The AF-ON & Back Button Focus
Let's now talk about back button focus. This button here is called the AF-ON button, and again higher end cameras have an AF-ON button. Lower end cameras don't have an AF-ON button. But you can program the lower end cameras to use what's called the AE lock. Let me just grab this camera, I'll bring it back to the show center. This camera here is the Nikon D and you'll see it doesn't have an AF-ON button, but it does have an AE lock button. So we can program that to work the same way though, we can program that to be AF-ON. And the way you do that on the D750, I'll just show it here really quickly, is we go into the pencil menu, and we go to autofocus, I'm sorry not autofocus I made a mistake, we go down to controls, and we go down to Assign the AE-L AFL button, and then we tell it be an AF-ON button. So just program this here to be AF-ON, alright. So now the next thing I'm gonna teach is how we use that button. On the D500 we also need to program it, to program it properly I'll go throu...
gh that in just a second. But before I do I just wanna give you an illustration. So let's say that we're photographing a bird. In fact to do that I'm gonna fast forward two slides here real quick, so we're photographing this bird. When the bird is in flight, I need to be pressing the AF-ON button. So I'm pushing the AF-ON, in fact I have that here in the slide, you'll see. While the bird is flying, I'm actually pushing AF-ON, cool. I'm tracking in continuous servo autofocus. Now when the bird stops and the bird lands, I need to stop tracking focus. So I let go of the AF-ON button. It's very, very helpful, because now when I let go I can now take a picture and when I push my shutter release the camera doesn't focus again. In other words, if my sensor would've been up here, in the old school way of front button focus, the sensor would've then focused maybe out here on the water. But now that it's deactivated, the front button is no longer focusing, I can shoot all day long and not have to refocus. So it's actually a very cool way to shoot. It's a much more efficient way to do autofocus. So let me show you how we set that up here on the Nikon D500, and then I'll go back through one quick summary, and then we're actually gonna do a studio shoot with a model to demonstrate how back button focus works. So D500 now, now what we're gonna do is we're going to go into the pencil menu, and we're gonna change a couple of menu options. We're gonna go into the autofocus section here and the first one is, remember we wanna be in AF-C priority, we wanna set that one for release priority. That's important here because we want the camera to take the picture as soon as we press the shutter release. So that's the first one. The next one is we need to go down to menu A8, A8 stands for autofocus activation. Here we're programming in what do we want to activate focus. If I choose the top setting, that's shutter release and autofocus-on button. In other words both of them will activate focus. So if I use that, then the front button will focus and the back button will focus. And that's not what we want to do for back button focus scenarios. So here I'm gonna say AF-ON only, and if I move the words around, it will say only the AF-ON button activates focus. So there we go. So that's ready to go. The release priority's ready to go, and there's one more thing we have to change. We have to go to your buttons and controls, and that's in letter F. So go down to pencil, F, and we're gonna choose assign, I'm sorry we're gonna choose custom control assignment, and AF-ON button, so here we're telling the camera what's the general function of the AF-ON button, and in this case we want it to be AF-ON. We want the AF-ON button to be an AF-ON button. Sounds funny but you need to tell the camera. Alright so there we go, AF-ON. I'm gonna go back to the keynote, back to the presentation here, and back up one slide. So this method that I'm gonna show here works for sports, it works for landscapes, it works for flowers, it works for portraits, travel, just about anything. And again, here's the approach. The approach is any time the subject is moving, you're pushing the AF-ON button okay, tracking the subject in and out. Any time the subject stops, you're taking your thumb off and you're just taking a picture. And now you can recompose left, and recompose right, and the camera won't refocus, that's really powerful. It's actually much more powerful than you might first imagine. So I encourage you if you're gonna practice with this to try it and use it for an entire month. That's how long it takes to get familiar with this. If you try it for like an hour or half a day, it won't become natural, this has to become second nature to you. So practice it for a while. Any time the subject's moving, focus, any time the subject stops, let go, and then just take your pictures at any time that you want in there. So, we ready? Let's do an example. We're gonna bring our sports model over here, come on over. Welcome.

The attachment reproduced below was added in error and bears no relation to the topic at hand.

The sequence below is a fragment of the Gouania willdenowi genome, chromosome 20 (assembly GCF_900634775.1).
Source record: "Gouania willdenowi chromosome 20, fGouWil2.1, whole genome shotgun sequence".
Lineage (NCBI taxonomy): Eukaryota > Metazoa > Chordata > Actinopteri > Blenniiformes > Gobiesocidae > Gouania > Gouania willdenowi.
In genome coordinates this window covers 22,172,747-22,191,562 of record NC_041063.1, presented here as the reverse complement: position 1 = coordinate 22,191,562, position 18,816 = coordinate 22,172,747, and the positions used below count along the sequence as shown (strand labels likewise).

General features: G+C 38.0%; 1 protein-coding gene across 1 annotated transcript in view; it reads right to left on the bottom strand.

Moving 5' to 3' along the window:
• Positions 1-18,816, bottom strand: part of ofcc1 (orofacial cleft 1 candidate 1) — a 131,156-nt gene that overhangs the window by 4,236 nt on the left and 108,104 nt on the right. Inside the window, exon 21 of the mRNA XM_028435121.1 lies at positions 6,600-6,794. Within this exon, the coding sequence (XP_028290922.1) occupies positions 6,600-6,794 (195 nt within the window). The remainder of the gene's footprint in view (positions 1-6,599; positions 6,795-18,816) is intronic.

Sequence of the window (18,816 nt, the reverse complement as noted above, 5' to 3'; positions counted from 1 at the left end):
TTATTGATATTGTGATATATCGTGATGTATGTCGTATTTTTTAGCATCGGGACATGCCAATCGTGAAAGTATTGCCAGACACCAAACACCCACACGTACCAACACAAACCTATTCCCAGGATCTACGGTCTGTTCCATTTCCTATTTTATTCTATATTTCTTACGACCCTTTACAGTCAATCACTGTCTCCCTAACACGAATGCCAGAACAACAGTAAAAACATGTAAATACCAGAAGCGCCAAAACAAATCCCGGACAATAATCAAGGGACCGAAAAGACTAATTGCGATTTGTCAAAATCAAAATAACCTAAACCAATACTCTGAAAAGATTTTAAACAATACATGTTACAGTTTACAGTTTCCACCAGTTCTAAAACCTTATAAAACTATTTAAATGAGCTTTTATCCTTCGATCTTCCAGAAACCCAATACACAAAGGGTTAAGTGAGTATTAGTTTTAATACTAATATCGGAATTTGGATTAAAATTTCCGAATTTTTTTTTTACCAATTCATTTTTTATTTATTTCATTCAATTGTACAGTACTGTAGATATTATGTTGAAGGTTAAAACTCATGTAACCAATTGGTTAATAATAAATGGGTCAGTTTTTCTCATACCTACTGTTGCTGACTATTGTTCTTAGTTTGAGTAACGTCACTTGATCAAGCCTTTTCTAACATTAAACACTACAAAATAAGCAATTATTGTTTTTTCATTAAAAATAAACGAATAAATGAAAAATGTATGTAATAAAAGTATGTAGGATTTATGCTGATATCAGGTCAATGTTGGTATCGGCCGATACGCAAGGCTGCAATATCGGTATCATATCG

So what I'm gonna have you do is something very simple. I'm just gonna have you stand kinda over here, and the first thing we're gonna do is I'm just gonna have you walk, so just kinda walk towards me like this, and then walk backwards, and just do this maybe three or four times, and I'm gonna be talking through it, and don't worry so much about posing or any other details, just to show the movement. Before she starts though, I'm gonna reiterate. So, I'm in AF-C mode, so I'm in autofocus continuous, yes. I'm gonna choose dynamic focus, and this is the D500, so I'm gonna use D72. Now I'm gonna move my sensor up towards something on her that has contrast, and she actually wore great clothes today. I have to confess, I was able to dictate what kind of clothes she wore, and I said you know what, I know that my subject needs to be in good light, we need to have contrast and we need to have distinct lines. So you can see her clothes, I've got lots of distinct lines on her clothing which is great for autofocus, fantastic. So she's gonna walk towards me and while she's walking I'm just gonna push and hold down my autofocus-on button. And while she does that, I'm gonna be taking pictures. Alright go for it. (shutter clicking) Good, and the system's tracking. Okay go ahead and walk back. And yeah that's great, actually turn around and just walk backwards that way. There we go, perfect. Great, alright this time we're gonna do the same thing and this time I want you to walk just a little bit faster okay? So that, I'll say that was easy for the Nikon camera to do, she's walking very slow, these new cameras can track that no problem. This time I want you to walk at a brisk walk, and go ahead and stop two or three feet in front of me. Alright, here we go. Go for it. (shutter clicking) Okay walk back. Alright, cool. So hold that for a second. Now I'm gonna go back through my photos and I'm gonna look at 'em, and see if I nailed all these shots. They're looking pretty good. She's looking in focus. Awesome, really fantastic. Go Nikon, and as I said earlier, skill trumps gear just about any day of the year. I have practiced with this a lot and I understand how the autofocus system is working, so therefore I'm getting really great results with the system. To give you a little more detail, I actually moved the sensor up in the frame so that it's on her face, awesome. Okay. Now let's do something else, now I'm gonna pretend that you're playing soccer okay, and while she's running around playing soccer, you just can like move left and right, then what I want you to do is I want you to stop, and I want you to pretend like you're having a conversation with a coach over on the sideline, okay. This is a really common thing to do in your photography, where you're getting movement and action with the person moving, and then they stop and you're like oh here's a great little environmental portrait. So go ahead and bounce around a little bit, whatever you're gonna do. Great, cool, alright, nice. Alright coach blow the whistle, okay go ahead and stop. So now she's having a conversation with the coach. So here's what I wanna do as a photographer. I now wanna zoom in on her, so I do that by pushing my AF-ON button, focus on her face, now I can let go with my thumb, I can recompose, and put her on the left side of the frame so that it's more like the negative space is in front of her. So you see how that worked, any time she's moving, go ahead and move around again, I'm pressing, okay, and any time she's stopped, I go up, I finish on her face, let go, and now I can put her on this side or this side. The beauty of back button focus. So cool, so efficient. She's moving, I'm pressing. She's stopped, I stop. There you go, back button focus. Thank you. We'll have you back here in just a few minutes. Right on. So back to our bird photo here. I use this for wildlife photography, I use it for flowers, I use it for all kinds of scenarios. In fact just to make sure that everybody understands how this can be so useful, let's pretend I have a flower, I'll pretend my little water bottle here is a flower, and I'll set it on the floor here, make the camera guys work. To work this photo with back button focus, here's the way it works out. I focus on the flower, (clicks tongue) with my thumb, I let go, and then I can compose up or down a little, (shutter clicks) and then take the shot. That easy. So isn't it strange I'm in AF-C mode, remember that I'm in autofocus continuous mode, I'm in a continuous servo, but I'm taking a photo of a stationary object. And the reason I'm able to do that is because I have deactivated the focus control from the front button. So focus on the flower, let go, take the picture. Now if the flower starts running towards me, or moving or whatever and I need to go back into a dynamic focus scenario, all I gotta do is push and hold my focus button. It works for landscapes just as well. Imagine I am photographing this landscape, I've got rocks and a lake and a mountain, now I'll use maybe a small aperture like F/16, I focus down low with my thumb, I let go, I then recompose to get the mountains, and then pow take the shot. So back button focus, it works for just about any type of photography, in fact I don't think I've ever found a scenario where back button focus doesn't work as well or better than front button focus. So use it, you're gonna love it.